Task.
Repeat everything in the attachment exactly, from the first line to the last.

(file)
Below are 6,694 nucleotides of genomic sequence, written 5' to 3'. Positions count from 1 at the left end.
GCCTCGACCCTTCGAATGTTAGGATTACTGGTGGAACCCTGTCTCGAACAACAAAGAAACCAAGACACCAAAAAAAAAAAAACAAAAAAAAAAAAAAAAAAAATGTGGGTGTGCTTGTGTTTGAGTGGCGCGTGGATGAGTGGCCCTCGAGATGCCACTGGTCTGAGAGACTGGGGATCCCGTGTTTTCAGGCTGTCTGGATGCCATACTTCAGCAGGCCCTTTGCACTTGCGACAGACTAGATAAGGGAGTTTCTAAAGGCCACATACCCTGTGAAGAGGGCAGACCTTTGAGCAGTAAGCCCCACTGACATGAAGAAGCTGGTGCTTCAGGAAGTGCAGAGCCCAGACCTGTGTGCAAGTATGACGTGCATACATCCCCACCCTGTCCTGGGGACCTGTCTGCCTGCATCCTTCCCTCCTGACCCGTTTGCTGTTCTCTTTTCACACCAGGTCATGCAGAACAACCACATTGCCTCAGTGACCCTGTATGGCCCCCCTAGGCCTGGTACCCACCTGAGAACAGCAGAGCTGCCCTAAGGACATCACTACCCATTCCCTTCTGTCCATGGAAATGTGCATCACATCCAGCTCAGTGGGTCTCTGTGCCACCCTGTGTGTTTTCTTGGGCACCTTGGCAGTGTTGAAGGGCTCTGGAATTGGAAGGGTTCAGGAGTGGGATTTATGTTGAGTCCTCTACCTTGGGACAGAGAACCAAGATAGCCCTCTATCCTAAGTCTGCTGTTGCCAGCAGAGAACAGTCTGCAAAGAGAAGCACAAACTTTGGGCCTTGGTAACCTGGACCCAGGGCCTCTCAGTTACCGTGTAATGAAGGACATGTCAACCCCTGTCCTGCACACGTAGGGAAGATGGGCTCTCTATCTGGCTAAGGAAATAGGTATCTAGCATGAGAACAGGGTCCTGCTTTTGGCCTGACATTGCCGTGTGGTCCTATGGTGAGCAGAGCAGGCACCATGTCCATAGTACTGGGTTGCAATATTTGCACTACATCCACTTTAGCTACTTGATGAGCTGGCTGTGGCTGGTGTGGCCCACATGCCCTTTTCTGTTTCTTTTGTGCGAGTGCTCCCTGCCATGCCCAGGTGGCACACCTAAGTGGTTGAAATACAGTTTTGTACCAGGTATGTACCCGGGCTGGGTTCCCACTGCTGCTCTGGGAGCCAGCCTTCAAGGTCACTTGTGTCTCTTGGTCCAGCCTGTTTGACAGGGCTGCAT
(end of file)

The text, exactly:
Below are 6,694 nucleotides of genomic sequence, written 5' to 3'. Positions count from 1 at the left end.
GCCTCGACCCTTCGAATGTTAGGATTACTGGTGGAACCCTGTCTCGAACAACAAAGAAACCAAGACACCAAAAAAAAAAAAACAAAAAAAAAAAAAAAAAAAATGTGGGTGTGCTTGTGTTTGAGTGGCGCGTGGATGAGTGGCCCTCGAGATGCCACTGGTCTGAGAGACTGGGGATCCCGTGTTTTCAGGCTGTCTGGATGCCATACTTCAGCAGGCCCTTTGCACTTGCGACAGACTAGATAAGGGAGTTTCTAAAGGCCACATACCCTGTGAAGAGGGCAGACCTTTGAGCAGTAAGCCCCACTGACATGAAGAAGCTGGTGCTTCAGGAAGTGCAGAGCCCAGACCTGTGTGCAAGTATGACGTGCATACATCCCCACCCTGTCCTGGGGACCTGTCTGCCTGCATCCTTCCCTCCTGACCCGTTTGCTGTTCTCTTTTCACACCAGGTCATGCAGAACAACCACATTGCCTCAGTGACCCTGTATGGCCCCCCTAGGCCTGGTACCCACCTGAGAACAGCAGAGCTGCCCTAAGGACATCACTACCCATTCCCTTCTGTCCATGGAAATGTGCATCACATCCAGCTCAGTGGGTCTCTGTGCCACCCTGTGTGTTTTCTTGGGCACCTTGGCAGTGTTGAAGGGCTCTGGAATTGGAAGGGTTCAGGAGTGGGATTTATGTTGAGTCCTCTACCTTGGGACAGAGAACCAAGATAGCCCTCTATCCTAAGTCTGCTGTTGCCAGCAGAGAACAGTCTGCAAAGAGAAGCACAAACTTTGGGCCTTGGTAACCTGGACCCAGGGCCTCTCAGTTACCGTGTAATGAAGGACATGTCAACCCCTGTCCTGCACACGTAGGGAAGATGGGCTCTCTATCTGGCTAAGGAAATAGGTATCTAGCATGAGAACAGGGTCCTGCTTTTGGCCTGACATTGCCGTGTGGTCCTATGGTGAGCAGAGCAGGCACCATGTCCATAGTACTGGGTTGCAATATTTGCACTACATCCACTTTAGCTACTTGATGAGCTGGCTGTGGCTGGTGTGGCCCACATGCCCTTTTCTGTTTCTTTTGTGCGAGTGCTCCCTGCCATGCCCAGGTGGCACACCTAAGTGGTTGAAATACAGTTTTGTACCAGGTATGTACCCGGGCTGGGTTCCCACTGCTGCTCTGGGAGCCAGCCTTCAAGGTCACTTGTGTCTCTTGGTCCAGCCTGTTTGACAGGGCTGCAT